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  #16 (permalink)  
Old 05-29-2019, 03:56 PM
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I guess I'm looking at it from a whole different perspective. It is seldom my car sits for an entire month without going for a drive. Even in the winter unless the roads are still salty from previous snow or ice.



And I don't have any boats, so that's a whole different story! I'll bet that Monster flies! I knew someone with a big HEAVY boat, all wood I suppose and pretty old. It had twin 454's but I'll bet it needed full throttle to get up on it's own wake, or whatever terminology you use for when it's gets up higher out of the water. After much time working on it, they tried for days to start the first engine until someone figured out it had the wrong starter in it.


Now that I think of it, I did have an old wave runner. Never had a problem with water in the E-10 after sitting all winter and longer. ?

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  #17 (permalink)  
Old 05-29-2019, 05:17 PM
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Quote:
Originally Posted by bentwings View Post
I think the best solution is to take the tops off the carbs, see what floats are in them and replace both. Then replace needles and seats.
That sounds like the issue in this case.

I just thought that I'd throw some info out there based on a recent discussion about a Q-Jet on a car...

If you decide to rebuild/replace one or both carbs at some point, i would recommend that you find a Q-Jet "expert" who comes highly recommended, and knows Q-Jets "inside-out and backwards".
It seems to be very common that rebuilt Q-Jets end up getting turned into "boat anchors".
So, since yours work as advertised, except for this apparent float-related issue, having a Q-Jet expert rebuild your carbs would be your best option, if you ever feel the need to do that.

I personally had bought a "remanufactured" Q-Jet from Kragen back in the 80's, and it was a total piece of crap.
Other guys have told similar stories, and some guys in the recent discussion mentioned various differences between various years of Q-Jets, and the apparent fact that rebuilders screw them up on a regular basis.

It sounds like this is a simple issue, so just a "word to the wise" if you decide to go the rebuild route at some point in the future.

Best of Luck!
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  #18 (permalink)  
Old 05-29-2019, 05:27 PM
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You have got it right about the phase separation of ethanol fuel. It takes about two months for it to happen.

Using non oxy premium solves the phase separation problem. However boats being on the water are subject to lots of condensation. At our marina about 6:00pm on non rainy evenings the entire cockpit get wet. You can guess what happens in the fuel tanks that are open to the air. Same thing.

I just made a fuel tank pump out system that I havenít been able to use due to the flooding. Itís the next project however. The tanks are more or less built in and access to them is very restrictive. My is 250 gal mounted mid ship under the aft berth bunk. I have to pull up the mattress then remove the bunk floor. Itís probably the better part of a day job. I wish they made a line to the bottom of the tank just for this. I added just such a line on my Willys streetrod. I drained about a gallon of gas out every year in the spring. No problems.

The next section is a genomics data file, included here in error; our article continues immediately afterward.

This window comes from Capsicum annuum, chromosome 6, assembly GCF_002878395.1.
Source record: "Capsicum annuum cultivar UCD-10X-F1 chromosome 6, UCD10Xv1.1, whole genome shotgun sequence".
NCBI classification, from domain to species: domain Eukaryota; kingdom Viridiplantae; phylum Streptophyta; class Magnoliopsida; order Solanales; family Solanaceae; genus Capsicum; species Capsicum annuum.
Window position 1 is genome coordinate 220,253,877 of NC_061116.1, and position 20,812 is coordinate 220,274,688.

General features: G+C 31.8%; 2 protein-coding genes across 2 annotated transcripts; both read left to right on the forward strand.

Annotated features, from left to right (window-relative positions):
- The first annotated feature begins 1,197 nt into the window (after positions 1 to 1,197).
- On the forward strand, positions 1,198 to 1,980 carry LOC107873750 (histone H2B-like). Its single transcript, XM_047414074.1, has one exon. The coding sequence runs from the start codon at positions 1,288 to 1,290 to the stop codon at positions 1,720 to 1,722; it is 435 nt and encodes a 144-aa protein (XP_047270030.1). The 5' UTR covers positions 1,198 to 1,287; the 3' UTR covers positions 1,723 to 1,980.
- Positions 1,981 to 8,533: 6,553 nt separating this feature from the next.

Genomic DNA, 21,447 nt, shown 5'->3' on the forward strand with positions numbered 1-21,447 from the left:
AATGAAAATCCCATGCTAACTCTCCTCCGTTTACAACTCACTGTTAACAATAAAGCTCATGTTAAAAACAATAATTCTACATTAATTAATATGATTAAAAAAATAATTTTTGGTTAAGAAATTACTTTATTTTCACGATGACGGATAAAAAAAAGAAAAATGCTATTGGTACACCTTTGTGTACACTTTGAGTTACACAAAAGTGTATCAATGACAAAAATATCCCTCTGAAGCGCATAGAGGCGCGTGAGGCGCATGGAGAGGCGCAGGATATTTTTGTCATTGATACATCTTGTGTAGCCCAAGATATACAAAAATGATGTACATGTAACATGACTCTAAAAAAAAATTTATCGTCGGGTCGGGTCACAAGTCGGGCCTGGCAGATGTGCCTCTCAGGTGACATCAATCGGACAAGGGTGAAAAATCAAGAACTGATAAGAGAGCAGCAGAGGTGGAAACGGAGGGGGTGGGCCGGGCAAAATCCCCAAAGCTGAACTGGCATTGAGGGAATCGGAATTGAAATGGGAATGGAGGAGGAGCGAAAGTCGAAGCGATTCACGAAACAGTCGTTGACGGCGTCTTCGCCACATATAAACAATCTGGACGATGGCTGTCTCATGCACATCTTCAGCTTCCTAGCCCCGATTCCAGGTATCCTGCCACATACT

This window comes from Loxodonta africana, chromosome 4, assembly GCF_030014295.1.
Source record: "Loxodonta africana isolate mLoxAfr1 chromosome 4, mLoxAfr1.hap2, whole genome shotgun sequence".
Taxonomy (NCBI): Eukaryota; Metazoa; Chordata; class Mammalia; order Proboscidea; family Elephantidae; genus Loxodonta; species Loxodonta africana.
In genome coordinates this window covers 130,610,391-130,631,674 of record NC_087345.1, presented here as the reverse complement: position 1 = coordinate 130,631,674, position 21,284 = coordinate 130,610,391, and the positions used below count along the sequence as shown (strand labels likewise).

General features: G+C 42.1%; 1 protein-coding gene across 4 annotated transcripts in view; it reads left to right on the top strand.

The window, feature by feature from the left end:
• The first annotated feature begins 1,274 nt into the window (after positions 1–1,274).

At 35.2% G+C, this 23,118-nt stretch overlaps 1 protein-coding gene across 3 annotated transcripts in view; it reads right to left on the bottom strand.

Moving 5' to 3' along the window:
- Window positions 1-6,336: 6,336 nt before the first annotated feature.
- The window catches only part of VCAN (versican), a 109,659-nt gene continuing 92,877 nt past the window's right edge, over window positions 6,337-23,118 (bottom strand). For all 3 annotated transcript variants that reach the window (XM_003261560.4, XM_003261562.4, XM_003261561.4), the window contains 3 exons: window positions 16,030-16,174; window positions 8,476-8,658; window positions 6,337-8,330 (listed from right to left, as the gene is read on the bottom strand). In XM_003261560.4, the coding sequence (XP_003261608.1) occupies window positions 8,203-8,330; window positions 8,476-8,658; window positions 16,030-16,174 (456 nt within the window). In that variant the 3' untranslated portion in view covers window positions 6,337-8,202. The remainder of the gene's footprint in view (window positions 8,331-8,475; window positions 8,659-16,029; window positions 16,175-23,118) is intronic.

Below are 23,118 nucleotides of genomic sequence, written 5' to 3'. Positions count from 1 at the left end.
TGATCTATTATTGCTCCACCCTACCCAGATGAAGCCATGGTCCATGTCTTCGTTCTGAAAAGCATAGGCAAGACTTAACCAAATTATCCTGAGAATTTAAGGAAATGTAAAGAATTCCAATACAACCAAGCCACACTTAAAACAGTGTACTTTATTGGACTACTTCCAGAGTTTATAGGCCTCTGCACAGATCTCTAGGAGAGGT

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Old 05-30-2019, 06:06 AM
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If these are late model engines with electric fuel pumps I strongly recommend you do a fuel pressure test . Most of these came with carter pumps and they don't like water !
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Old 05-30-2019, 06:39 AM
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No these are mechanical pumps. They are marine double diaphragm with the line going to the carb. Both were replaced when I bought the boat last summer..

I’m going to order new needles and seats. Then lower the float level just a squeak. Both motors have run very well this spring. Both need to run reliably. I can’t have this occasional problem.

The flood is preventing me from just getting out to the boat as the pier walkway is underwater. It’s over 3 feet deep there now and going up a foot by the week end. The parking lot is flooded too. I’ll have to get a little dingy I guess.
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Old 05-30-2019, 07:18 AM
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Quote:
Originally Posted by bentwings View Post
No these are mechanical pumps. They are marine double diaphragm with the line going to the carb. Both were replaced when I bought the boat last summer..

Iím going to order new needles and seats. Then lower the float level just a squeak. Both motors have run very well this spring. Both need to run reliably. I canít have this occasional problem.

The flood is preventing me from just getting out to the boat as the pier walkway is underwater. Itís over 3 feet deep there now and going up a foot by the week end. The parking lot is flooded too. Iíll have to get a little dingy I guess.
There you go. Most replacements fuel pumps are being specced at 9 psi. A Quadrajet only needs 4-6 psi. Do a fuel pressure test and see what you have. Anything over 6 psi is too much. I find most run good at the lower end of the spec 4 psi.
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  #22 (permalink)  
Old 05-30-2019, 06:07 PM
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Good point. I have a pressure gage all I need are fittings.
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